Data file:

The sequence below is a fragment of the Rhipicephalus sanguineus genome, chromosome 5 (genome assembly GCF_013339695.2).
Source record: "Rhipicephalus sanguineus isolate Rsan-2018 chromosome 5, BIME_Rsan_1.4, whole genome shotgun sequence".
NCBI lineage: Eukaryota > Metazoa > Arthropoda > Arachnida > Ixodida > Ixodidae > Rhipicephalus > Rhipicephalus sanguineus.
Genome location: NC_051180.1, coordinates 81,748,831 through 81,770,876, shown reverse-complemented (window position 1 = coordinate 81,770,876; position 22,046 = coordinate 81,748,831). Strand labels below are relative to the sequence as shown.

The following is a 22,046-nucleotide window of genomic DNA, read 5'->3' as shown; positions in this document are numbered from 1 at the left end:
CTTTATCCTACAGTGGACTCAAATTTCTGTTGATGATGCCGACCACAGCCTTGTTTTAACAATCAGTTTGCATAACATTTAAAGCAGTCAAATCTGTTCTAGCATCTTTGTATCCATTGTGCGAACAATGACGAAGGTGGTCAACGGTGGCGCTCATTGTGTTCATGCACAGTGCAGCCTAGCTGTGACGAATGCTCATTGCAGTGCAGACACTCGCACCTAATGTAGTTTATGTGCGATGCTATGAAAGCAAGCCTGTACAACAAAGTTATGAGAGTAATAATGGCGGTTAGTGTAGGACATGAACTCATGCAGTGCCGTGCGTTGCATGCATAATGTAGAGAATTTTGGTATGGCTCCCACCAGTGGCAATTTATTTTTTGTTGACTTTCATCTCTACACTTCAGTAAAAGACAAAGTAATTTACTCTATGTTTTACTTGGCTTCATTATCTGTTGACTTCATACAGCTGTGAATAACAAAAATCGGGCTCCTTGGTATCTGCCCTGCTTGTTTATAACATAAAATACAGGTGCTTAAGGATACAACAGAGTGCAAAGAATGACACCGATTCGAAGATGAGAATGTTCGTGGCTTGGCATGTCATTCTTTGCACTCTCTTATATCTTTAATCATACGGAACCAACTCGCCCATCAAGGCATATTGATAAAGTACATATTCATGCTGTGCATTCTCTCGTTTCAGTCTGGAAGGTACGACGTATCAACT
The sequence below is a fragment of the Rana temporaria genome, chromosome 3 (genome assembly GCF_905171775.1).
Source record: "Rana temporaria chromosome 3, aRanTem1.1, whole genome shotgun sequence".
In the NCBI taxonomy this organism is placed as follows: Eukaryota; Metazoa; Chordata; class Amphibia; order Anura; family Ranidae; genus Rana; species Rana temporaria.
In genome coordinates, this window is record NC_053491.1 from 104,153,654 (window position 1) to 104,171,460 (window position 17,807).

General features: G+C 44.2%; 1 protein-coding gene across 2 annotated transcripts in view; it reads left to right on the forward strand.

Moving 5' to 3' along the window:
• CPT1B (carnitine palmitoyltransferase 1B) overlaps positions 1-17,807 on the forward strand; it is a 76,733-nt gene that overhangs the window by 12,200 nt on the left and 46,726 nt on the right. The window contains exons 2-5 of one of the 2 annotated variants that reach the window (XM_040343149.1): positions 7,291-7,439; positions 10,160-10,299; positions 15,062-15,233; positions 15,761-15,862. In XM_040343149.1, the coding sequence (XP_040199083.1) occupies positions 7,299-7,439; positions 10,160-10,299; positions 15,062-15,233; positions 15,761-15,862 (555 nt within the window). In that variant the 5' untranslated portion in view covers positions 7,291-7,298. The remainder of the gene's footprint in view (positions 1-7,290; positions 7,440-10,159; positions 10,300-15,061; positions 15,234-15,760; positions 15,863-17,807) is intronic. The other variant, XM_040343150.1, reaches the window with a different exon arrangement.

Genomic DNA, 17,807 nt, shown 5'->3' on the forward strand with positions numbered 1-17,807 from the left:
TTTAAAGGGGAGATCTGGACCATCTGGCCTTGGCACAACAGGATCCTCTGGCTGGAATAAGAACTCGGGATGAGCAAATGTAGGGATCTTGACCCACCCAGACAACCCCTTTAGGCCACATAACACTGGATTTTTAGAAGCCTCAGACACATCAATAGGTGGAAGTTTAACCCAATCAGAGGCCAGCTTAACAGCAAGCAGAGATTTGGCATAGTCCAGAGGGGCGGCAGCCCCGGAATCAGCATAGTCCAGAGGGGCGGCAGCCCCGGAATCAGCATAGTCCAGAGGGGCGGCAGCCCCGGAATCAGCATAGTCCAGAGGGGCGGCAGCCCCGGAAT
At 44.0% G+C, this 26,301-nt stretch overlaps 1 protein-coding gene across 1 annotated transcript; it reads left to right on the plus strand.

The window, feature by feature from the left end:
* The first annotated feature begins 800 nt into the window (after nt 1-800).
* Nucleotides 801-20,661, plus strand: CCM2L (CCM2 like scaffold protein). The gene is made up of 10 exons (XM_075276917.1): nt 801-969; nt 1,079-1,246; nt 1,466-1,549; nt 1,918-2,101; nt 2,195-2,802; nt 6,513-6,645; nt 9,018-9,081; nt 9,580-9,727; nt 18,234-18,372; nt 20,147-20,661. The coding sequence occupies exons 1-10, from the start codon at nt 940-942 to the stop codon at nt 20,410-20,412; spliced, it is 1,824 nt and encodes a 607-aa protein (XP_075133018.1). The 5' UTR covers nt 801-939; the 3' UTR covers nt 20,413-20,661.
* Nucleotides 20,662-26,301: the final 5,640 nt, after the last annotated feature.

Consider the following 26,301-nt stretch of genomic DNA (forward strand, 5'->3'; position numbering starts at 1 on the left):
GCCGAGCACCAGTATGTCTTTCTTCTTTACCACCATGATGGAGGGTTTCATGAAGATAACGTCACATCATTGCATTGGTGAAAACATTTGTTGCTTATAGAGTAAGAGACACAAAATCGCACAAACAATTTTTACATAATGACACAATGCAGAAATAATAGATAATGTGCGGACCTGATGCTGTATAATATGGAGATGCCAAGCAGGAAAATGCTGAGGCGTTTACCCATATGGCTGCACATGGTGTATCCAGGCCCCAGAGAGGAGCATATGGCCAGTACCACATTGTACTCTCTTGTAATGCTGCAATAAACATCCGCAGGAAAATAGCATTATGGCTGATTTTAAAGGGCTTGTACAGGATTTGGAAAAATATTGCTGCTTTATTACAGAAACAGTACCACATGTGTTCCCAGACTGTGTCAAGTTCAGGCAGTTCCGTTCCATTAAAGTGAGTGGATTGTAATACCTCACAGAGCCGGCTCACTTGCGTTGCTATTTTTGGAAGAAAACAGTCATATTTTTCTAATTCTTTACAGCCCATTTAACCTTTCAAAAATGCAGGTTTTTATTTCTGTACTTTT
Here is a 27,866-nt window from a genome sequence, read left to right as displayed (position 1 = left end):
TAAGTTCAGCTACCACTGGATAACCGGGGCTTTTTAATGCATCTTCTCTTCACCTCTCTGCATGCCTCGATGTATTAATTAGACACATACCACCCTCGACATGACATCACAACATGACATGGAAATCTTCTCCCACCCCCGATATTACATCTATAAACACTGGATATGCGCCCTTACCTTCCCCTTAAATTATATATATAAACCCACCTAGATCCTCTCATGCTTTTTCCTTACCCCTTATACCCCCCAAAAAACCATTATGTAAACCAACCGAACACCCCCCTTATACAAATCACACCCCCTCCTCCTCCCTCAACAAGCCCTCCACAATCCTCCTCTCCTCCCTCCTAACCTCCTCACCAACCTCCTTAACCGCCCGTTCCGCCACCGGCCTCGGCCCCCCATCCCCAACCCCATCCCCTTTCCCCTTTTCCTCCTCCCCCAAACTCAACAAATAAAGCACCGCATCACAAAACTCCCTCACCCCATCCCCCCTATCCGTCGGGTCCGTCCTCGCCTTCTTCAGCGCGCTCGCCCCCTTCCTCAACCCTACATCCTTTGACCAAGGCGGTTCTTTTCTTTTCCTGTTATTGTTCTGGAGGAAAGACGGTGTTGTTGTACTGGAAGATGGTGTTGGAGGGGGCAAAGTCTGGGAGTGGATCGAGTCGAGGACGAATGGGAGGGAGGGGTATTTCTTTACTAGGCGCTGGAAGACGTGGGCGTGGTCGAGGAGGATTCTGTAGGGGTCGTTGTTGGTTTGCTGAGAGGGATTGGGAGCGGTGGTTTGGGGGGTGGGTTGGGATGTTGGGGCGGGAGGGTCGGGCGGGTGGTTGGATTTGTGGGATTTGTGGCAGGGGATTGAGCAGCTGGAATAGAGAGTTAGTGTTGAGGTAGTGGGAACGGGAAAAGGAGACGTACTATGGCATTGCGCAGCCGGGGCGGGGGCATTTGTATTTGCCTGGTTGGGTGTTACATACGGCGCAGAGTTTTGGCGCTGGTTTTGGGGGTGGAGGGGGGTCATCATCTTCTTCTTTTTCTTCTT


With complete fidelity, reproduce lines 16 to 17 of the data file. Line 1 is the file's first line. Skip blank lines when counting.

At 44.0% G+C, this 26,301-nt stretch overlaps 1 protein-coding gene across 1 annotated transcript; it reads left to right on the plus strand.

The window, feature by feature from the left end: